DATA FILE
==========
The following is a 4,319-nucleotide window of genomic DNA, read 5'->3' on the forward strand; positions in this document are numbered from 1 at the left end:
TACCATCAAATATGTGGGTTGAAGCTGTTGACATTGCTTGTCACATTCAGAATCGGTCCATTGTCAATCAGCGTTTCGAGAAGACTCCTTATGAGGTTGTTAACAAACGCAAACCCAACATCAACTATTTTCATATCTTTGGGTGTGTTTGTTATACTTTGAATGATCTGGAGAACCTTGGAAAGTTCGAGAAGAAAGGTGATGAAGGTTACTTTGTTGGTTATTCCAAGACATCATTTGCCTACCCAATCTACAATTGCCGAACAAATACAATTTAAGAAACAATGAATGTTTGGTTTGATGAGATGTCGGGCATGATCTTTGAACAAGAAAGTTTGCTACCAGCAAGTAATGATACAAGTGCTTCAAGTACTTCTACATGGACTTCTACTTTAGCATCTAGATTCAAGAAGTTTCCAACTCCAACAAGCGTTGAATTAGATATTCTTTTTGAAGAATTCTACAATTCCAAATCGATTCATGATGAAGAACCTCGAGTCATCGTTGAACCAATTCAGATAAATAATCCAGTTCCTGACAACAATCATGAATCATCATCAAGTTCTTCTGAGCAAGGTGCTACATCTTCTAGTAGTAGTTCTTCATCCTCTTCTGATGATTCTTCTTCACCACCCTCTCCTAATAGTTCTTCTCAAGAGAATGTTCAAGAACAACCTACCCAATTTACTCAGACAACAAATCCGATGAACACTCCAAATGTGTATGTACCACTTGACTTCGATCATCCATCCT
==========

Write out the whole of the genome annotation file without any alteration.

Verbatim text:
The following is a 4,319-nucleotide window of genomic DNA, read 5'->3' on the forward strand; positions in this document are numbered from 1 at the left end:
TACCATCAAATATGTGGGTTGAAGCTGTTGACATTGCTTGTCACATTCAGAATCGGTCCATTGTCAATCAGCGTTTCGAGAAGACTCCTTATGAGGTTGTTAACAAACGCAAACCCAACATCAACTATTTTCATATCTTTGGGTGTGTTTGTTATACTTTGAATGATCTGGAGAACCTTGGAAAGTTCGAGAAGAAAGGTGATGAAGGTTACTTTGTTGGTTATTCCAAGACATCATTTGCCTACCCAATCTACAATTGCCGAACAAATACAATTTAAGAAACAATGAATGTTTGGTTTGATGAGATGTCGGGCATGATCTTTGAACAAGAAAGTTTGCTACCAGCAAGTAATGATACAAGTGCTTCAAGTACTTCTACATGGACTTCTACTTTAGCATCTAGATTCAAGAAGTTTCCAACTCCAACAAGCGTTGAATTAGATATTCTTTTTGAAGAATTCTACAATTCCAAATCGATTCATGATGAAGAACCTCGAGTCATCGTTGAACCAATTCAGATAAATAATCCAGTTCCTGACAACAATCATGAATCATCATCAAGTTCTTCTGAGCAAGGTGCTACATCTTCTAGTAGTAGTTCTTCATCCTCTTCTGATGATTCTTCTTCACCACCCTCTCCTAATAGTTCTTCTCAAGAGAATGTTCAAGAACAACCTACCCAATTTACTCAGACAACAAATCCGATGAACACTCCAAATGTGTATGTACCACTTGACTTCGATCATCCATCCT